Suddenly her giggles turned to an outburst of screaming, as the sand had rained down and landed in her eyes. Jumping to her rescue, I began brushing the sand from her face. Her tears made the sand cling to her cheeks, and the more I tried to wipe, it only got worse. I seemed to be covering her face with more sand, the more I worked. 

The realization that I was only adding to the problem struck me. I had come to her with hands that were also covered in sand, and only compounded the problem and the pain. I was unqualified to help. I, her mom, was adding to her agony. 

This story has also played out in the car, as I have become annoyed by the arguments in the backseat. Instead of cheerfully helping them untangle, my attitude only offered more sand. Their sticky attitudes were made worse because of the reflection from the front seat. I was unqualified. I, their mom, was only adding to the agony.

Best to look in the rear- view mirror at myself before I turn back to them, and try to help with their tangle. I need to be corrected before I am qualified to correct. 

Sand will be tossed about. Not being a magnet for it will allow our kids to dance in an explosion of happy.

Posted in Play Room    |   Tags: Rear-View
2 comments | published by Linda | January 07, 2011
Stretching myself across the hot pavement, I would peak under the leaves. It was a certain type of plant where I could find those silent treasures. Other kids would pass by me loudly, playing in the yard, as I would keep my attention on my search. There was something fascinating about the shells they carried on their backs. I figured they must be heavy, as they moved so slowly. 

Pulling one from the back side of the leaf was not easy. Like glue, it seemed to be permanently stuck, but I pulled, and it finally let go. Each snail I held, I wanted to keep. I wanted it to notice me, and enjoy living in the palm of my hand. 

Hidden tightly in his shell, I figured he thought he had disappeared, and I would leave him alone. Yet, after time, he poked his head out, and started his journey. With just a touch from my finger, he would hide once again. My disappearing friend, fascinating.

I now live in a home where kids pass by me loudly, playing in the yard. Quiet is not my home. Yet, I remember searching for my silent, slow moving friend that I studied as a child. I think back at how he would disappear into his shell, becoming unnoticed. Studying this tiny creature as a child prepared me, as I now have a child who resembles him. If I get lost in the noise, and the crazy, I would miss the one who slowly moves to a quiet place and pulls into his shell.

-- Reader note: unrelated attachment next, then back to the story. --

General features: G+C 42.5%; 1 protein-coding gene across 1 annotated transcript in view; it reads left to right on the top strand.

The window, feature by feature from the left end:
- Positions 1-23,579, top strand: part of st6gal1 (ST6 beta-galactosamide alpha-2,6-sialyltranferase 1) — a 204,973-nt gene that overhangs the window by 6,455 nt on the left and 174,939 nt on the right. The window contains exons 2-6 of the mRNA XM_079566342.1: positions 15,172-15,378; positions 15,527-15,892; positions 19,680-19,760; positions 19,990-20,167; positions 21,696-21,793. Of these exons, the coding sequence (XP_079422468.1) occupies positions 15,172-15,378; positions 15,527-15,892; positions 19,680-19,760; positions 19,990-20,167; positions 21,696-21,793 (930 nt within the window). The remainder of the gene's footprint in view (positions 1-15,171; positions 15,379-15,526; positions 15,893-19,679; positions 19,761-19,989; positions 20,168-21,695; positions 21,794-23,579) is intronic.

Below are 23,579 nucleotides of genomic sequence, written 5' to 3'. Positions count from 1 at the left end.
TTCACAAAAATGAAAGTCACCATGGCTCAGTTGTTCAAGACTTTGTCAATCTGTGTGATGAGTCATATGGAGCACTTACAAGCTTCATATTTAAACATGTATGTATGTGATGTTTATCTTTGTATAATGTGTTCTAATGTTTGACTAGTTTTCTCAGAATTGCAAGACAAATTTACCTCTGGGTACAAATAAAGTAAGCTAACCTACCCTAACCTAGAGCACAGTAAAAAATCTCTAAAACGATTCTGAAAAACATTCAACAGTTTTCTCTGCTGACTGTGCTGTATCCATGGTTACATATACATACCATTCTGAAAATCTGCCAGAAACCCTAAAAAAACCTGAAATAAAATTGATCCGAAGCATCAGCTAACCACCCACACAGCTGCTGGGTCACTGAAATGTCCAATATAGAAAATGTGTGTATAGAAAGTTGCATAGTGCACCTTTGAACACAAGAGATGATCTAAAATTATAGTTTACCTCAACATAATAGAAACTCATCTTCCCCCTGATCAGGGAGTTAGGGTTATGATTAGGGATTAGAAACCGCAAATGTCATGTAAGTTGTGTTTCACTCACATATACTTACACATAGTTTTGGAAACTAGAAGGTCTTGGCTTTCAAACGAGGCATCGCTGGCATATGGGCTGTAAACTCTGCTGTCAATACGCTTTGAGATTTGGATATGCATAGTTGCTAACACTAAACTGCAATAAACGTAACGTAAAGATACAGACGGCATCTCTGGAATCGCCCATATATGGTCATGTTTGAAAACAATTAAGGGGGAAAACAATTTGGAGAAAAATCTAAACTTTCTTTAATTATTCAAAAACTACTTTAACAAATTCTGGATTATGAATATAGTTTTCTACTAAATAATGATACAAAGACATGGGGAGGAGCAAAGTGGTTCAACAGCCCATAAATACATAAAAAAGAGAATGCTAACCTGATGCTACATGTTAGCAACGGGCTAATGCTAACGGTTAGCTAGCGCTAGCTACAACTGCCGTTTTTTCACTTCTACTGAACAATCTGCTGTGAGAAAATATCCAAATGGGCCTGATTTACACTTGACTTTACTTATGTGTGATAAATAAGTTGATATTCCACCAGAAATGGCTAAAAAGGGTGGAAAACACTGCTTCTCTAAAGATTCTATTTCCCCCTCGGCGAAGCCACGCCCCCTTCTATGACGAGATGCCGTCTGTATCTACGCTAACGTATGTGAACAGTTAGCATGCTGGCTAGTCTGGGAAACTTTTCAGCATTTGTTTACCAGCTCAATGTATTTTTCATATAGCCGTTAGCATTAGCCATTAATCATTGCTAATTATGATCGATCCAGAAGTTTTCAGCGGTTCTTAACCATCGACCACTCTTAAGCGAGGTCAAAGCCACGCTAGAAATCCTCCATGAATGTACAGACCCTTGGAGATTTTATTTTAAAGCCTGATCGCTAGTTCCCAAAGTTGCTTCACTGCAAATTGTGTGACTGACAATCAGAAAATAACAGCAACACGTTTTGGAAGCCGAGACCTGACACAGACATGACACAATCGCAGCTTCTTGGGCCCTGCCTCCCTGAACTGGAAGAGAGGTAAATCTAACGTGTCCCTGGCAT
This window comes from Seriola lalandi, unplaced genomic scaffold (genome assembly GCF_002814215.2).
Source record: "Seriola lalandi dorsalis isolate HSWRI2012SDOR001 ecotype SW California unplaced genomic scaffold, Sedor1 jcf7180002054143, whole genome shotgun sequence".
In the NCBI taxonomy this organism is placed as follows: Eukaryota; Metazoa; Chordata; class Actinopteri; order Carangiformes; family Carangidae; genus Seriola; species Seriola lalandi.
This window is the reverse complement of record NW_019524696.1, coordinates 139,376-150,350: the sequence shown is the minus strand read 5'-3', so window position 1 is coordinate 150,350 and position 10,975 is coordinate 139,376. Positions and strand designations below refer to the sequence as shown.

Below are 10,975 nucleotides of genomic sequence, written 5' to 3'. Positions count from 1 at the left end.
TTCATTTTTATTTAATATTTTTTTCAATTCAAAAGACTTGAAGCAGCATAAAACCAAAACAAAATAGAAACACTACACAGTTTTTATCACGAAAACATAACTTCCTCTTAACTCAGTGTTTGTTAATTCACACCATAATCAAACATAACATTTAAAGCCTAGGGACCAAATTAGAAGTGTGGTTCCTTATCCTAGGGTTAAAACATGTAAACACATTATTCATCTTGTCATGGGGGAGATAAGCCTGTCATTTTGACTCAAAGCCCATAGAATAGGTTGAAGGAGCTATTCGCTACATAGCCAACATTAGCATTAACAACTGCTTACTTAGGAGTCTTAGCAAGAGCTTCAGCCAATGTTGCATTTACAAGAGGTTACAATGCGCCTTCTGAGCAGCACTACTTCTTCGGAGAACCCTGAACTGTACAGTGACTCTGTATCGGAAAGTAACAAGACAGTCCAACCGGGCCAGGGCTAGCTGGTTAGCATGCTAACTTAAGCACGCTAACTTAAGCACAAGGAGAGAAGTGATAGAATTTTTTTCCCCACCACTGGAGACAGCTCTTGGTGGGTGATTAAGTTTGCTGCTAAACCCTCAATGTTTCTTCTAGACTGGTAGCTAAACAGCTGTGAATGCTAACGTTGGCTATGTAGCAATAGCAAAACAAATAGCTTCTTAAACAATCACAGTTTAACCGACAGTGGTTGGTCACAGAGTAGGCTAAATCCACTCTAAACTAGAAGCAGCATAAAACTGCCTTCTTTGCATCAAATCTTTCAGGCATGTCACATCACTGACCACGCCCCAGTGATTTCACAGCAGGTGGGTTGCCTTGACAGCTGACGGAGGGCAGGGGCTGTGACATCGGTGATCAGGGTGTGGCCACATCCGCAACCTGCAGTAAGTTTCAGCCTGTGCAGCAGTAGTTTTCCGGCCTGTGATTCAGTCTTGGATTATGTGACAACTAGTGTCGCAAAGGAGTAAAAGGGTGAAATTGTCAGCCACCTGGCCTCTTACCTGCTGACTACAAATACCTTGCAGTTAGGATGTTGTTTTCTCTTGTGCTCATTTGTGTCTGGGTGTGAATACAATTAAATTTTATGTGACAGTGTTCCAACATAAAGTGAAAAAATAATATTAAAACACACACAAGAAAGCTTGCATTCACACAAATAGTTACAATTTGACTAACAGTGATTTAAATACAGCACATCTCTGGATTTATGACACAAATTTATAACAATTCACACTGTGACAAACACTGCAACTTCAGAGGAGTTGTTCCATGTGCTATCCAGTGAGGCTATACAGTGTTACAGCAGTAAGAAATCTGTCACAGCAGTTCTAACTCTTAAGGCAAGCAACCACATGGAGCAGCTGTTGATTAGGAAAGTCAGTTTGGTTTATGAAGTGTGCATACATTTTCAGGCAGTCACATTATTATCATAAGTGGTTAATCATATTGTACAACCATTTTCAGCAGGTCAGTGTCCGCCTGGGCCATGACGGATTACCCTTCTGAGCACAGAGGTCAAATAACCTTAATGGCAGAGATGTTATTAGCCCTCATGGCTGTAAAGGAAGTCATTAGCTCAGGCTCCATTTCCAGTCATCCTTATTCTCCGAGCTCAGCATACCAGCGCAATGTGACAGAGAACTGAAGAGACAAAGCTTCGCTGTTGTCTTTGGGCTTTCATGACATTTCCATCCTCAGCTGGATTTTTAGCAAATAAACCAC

Quiet sins do match the loud ones, you just need to be willing to search them out. Working one out of a child is tricky at best. Once trusting in the conversation, they might peak their heads out, but so quickly the disappearing can happen if we let it. The shell must be used for protection, not hiding and festering in self pity and bitterness.

Children can seem permanently stuck in an attitude, yet pulling him from it is a must. There is a journey before them, and we want them to enjoy living it in the palm of His hand.
Posted in Play Room, Attic    |   Tags: My Disappearing Friend
4 comments | published by Linda | January 02, 2011

With long legs, and black body, it slowly crept across my bathroom rug. Noticing the intruder, my six year old son quickly turned from sweet little guy into a warrior within seconds. He lifted his foot, and finished off the enemy. So proud of a job well done, he sighed heavily, put his hands in his pockets, looked up at me and grinned.


Little boys are made this way. Growing into manhood requires things like swords, skateboards, bug killing and the likes. They dream of conquering, saving and inventing. Building strength and confidence into our boys is a must if we want them to grow into capable, successful and happy men.


Gathering courage to wipe up the remains of the latest victim, I realize the strength that is also needed as a mom. How much easier it would be to calm the crazy, the mess, and  the noise. Yet, growing a man isn't an arena of softness and quiet, it's construction at its finest. It includes falling, bruises and bumps, and requires a mom with strength enough to be willing to get him back on his feet to keep on playing.


While little girls busy themselves with the happenings in the home, which is natural for us, our boys must keep their focus outward. Are we strong enough to let them? These are to be future warriors, not to be confused with future sweet little guys.

Posted in Play Room    |   Tags: Bugs and Stuff